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Cutting $20 million from cost of new middle school not possible, city School Board learns

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It may be possible to cut $2 million or $3 million from the cost of the new Fredericksburg middle school, but getting down to the $57 million budgeted by City Council is “unlikely.”

“We are working very hard to put together cost-saving measures, but it’s unlikely that we will get down to the $57 million price tag,” Stephen Halsey of Mosely Architects told the School Board during a special meeting Tuesday afternoon.

Mosely Architects and English Construction together make up First Choice, LLC, the public-private partnership selected by the School Board to design and build the new school.

First Choice estimated earlier this month that the new school will cost $77 million, which is $20 million more than City Council has budgeted for the project.

The estimate is based on completion of 35 percent of the building’s design. Council members earlier this month balked at the price tag and School Board members on Tuesday also expressed dismay.

“[The estimate] was unexpected. I was shocked and disappointed,” School Board Chair Katie Pomeroy said, while also stressing that the School Board is “committed to a new middle school.”

Halsey told the board that the $77 million estimate was “disappointing” but “not a surprise, given the inflationary environment.”

“We are in a very challenging environment in terms of pricing,” he said, citing labor shortages, supply chain disruptions and the cost of fuel.

Halsey said that between February 2021 and February of this year, the new non-residential construction market experienced 22% inflation overall.

The price of steel is up 141%; aluminum is up 40%; copper and brass materials are up 38%; plastic is up 32%; and insulation is up 17%, he said.

“For roof insulation, there is a 50-week lead time to order and the cost is not known until shipping,” Halsey told the School Board.

Based on the rate of inflation—which is showing no signs of subsiding, Halsey said—the cost of the new school will increase by about $1 million each month.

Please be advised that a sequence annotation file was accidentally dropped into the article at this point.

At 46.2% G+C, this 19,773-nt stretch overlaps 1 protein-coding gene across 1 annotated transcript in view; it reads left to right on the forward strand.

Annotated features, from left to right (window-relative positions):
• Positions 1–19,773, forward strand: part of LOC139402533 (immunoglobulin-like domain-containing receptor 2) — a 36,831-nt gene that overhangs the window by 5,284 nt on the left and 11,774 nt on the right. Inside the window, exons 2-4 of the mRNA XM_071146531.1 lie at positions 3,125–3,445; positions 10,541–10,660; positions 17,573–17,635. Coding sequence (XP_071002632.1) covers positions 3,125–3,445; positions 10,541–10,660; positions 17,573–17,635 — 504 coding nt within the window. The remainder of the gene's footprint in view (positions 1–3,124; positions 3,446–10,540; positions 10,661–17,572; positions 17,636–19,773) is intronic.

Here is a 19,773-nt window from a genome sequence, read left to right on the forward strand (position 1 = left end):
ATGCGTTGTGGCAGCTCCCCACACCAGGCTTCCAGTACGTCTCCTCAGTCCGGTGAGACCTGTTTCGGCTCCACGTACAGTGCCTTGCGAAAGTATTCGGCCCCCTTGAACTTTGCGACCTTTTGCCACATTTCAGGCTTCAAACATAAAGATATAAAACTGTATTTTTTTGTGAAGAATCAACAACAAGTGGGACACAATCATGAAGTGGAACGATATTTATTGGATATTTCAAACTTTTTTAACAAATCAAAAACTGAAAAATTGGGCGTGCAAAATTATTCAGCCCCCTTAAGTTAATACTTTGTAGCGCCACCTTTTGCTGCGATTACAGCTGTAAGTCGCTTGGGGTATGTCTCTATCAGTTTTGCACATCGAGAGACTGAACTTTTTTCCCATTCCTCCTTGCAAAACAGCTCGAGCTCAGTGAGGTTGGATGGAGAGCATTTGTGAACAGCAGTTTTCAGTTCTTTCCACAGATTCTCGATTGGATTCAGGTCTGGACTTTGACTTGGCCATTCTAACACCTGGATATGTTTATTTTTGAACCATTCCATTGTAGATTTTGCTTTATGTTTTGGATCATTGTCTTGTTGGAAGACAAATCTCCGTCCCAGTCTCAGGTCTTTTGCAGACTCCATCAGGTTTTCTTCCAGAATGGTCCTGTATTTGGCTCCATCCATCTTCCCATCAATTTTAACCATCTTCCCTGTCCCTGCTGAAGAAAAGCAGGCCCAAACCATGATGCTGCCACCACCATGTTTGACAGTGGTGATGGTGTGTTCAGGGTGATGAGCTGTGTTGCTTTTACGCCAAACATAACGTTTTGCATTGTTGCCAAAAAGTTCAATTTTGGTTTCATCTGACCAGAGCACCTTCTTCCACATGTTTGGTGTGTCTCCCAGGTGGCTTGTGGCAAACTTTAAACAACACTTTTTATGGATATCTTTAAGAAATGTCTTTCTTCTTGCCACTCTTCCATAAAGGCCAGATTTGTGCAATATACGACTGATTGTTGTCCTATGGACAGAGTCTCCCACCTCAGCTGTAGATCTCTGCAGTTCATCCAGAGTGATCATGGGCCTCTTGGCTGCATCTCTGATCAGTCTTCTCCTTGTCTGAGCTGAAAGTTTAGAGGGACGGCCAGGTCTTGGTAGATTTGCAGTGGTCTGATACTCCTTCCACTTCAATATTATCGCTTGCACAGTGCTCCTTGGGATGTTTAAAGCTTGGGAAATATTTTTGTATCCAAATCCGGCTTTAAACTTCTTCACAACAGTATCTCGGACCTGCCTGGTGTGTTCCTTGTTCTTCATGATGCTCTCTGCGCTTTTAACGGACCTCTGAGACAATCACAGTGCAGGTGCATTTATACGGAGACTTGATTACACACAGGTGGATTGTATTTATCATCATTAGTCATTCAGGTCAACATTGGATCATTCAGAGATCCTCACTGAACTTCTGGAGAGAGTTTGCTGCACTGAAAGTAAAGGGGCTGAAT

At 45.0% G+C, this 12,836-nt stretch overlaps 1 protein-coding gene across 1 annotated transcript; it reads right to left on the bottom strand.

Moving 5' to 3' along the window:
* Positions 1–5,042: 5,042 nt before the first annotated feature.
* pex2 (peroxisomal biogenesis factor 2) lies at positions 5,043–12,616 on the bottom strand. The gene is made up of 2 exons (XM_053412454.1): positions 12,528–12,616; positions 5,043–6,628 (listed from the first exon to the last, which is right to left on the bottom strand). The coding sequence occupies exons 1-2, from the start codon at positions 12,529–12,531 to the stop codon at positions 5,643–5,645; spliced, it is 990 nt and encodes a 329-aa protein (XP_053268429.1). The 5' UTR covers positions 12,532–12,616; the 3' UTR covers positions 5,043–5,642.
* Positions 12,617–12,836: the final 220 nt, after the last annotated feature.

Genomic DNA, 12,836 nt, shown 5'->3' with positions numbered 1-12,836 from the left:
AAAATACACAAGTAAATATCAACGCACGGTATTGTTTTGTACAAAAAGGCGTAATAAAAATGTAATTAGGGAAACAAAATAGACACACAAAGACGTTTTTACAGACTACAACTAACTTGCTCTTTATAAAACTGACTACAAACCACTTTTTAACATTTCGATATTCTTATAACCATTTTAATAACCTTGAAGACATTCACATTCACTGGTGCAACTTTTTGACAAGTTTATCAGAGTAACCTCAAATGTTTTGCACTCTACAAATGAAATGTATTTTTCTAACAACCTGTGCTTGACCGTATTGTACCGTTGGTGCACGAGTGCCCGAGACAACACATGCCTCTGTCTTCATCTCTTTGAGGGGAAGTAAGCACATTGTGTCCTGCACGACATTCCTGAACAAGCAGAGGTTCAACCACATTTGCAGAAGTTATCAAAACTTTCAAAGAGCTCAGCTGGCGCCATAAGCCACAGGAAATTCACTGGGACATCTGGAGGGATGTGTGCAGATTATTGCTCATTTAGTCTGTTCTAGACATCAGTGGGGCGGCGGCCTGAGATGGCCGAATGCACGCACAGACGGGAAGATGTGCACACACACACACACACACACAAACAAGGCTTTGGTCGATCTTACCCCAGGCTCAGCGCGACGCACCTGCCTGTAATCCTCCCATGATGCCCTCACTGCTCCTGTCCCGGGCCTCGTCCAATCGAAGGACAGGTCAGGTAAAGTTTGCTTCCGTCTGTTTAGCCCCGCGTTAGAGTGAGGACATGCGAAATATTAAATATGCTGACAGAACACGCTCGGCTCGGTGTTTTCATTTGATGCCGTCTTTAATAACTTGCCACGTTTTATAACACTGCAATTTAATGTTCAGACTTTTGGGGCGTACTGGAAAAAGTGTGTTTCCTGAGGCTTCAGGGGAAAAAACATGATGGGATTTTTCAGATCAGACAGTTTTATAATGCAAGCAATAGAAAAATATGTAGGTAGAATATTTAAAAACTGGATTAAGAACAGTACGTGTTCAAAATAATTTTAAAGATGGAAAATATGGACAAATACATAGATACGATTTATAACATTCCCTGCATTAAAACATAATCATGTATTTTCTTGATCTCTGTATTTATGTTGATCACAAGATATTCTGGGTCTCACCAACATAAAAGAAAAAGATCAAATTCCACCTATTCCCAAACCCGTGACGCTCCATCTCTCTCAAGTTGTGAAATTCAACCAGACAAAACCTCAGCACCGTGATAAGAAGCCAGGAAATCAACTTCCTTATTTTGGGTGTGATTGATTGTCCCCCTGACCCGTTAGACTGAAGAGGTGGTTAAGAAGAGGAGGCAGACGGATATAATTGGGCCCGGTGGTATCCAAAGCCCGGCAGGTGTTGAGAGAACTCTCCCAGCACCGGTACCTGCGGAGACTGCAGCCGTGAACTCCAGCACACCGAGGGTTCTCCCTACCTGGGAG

Board member Matt Rowe pointed out that interest rates are also likely to increase, which means financing will cost more if there continues to be a delay in executing the agreement to build the school.

Halsey said the firm is looking to cut costs by substituting materials, reevaluating what site work is necessary and soliciting cost-saving ideas from sub-contractors and trade partners, but that the board can expect to cut only about $2 or $3 million from the total cost.

There is a possibility that the state will start contributing funds to school construction, deputy superintendent Matt Eberhardt told the board.

The General Assembly has set aside a pot of money for school construction. Eberhardt said that based on his understanding, school divisions will be eligible to receive between 10% and 30% of construction costs based on the community’s local composite index, or the locality’s ability to pay education costs.

Eberhardt said his understanding is that Fredericksburg City Public Schools would be eligible for 20% funding, but stressed that there has not yet been any official guidance from the Department of Education about how to apply for the funding, and nothing is expected before October or November.

He said division Superintendent Marci Catlett and City Manager Tim Baroody have written a letter to the VDOE expressing “gratitude for the new funding and interest in seeking the money, and offering assistance to make process go quickly.”

The School Board’s consensus Tuesday was that waiting for costs to come down will only lead to the school costing even more.

“We don’t have options. I’m of the opinion that we keep moving forward,” said School Board member-at-large Jarvis Bailey.

The School Board and City Council will hold a joint meeting in the next few weeks to determine how to proceed.

Adele Uphaus–Conner:



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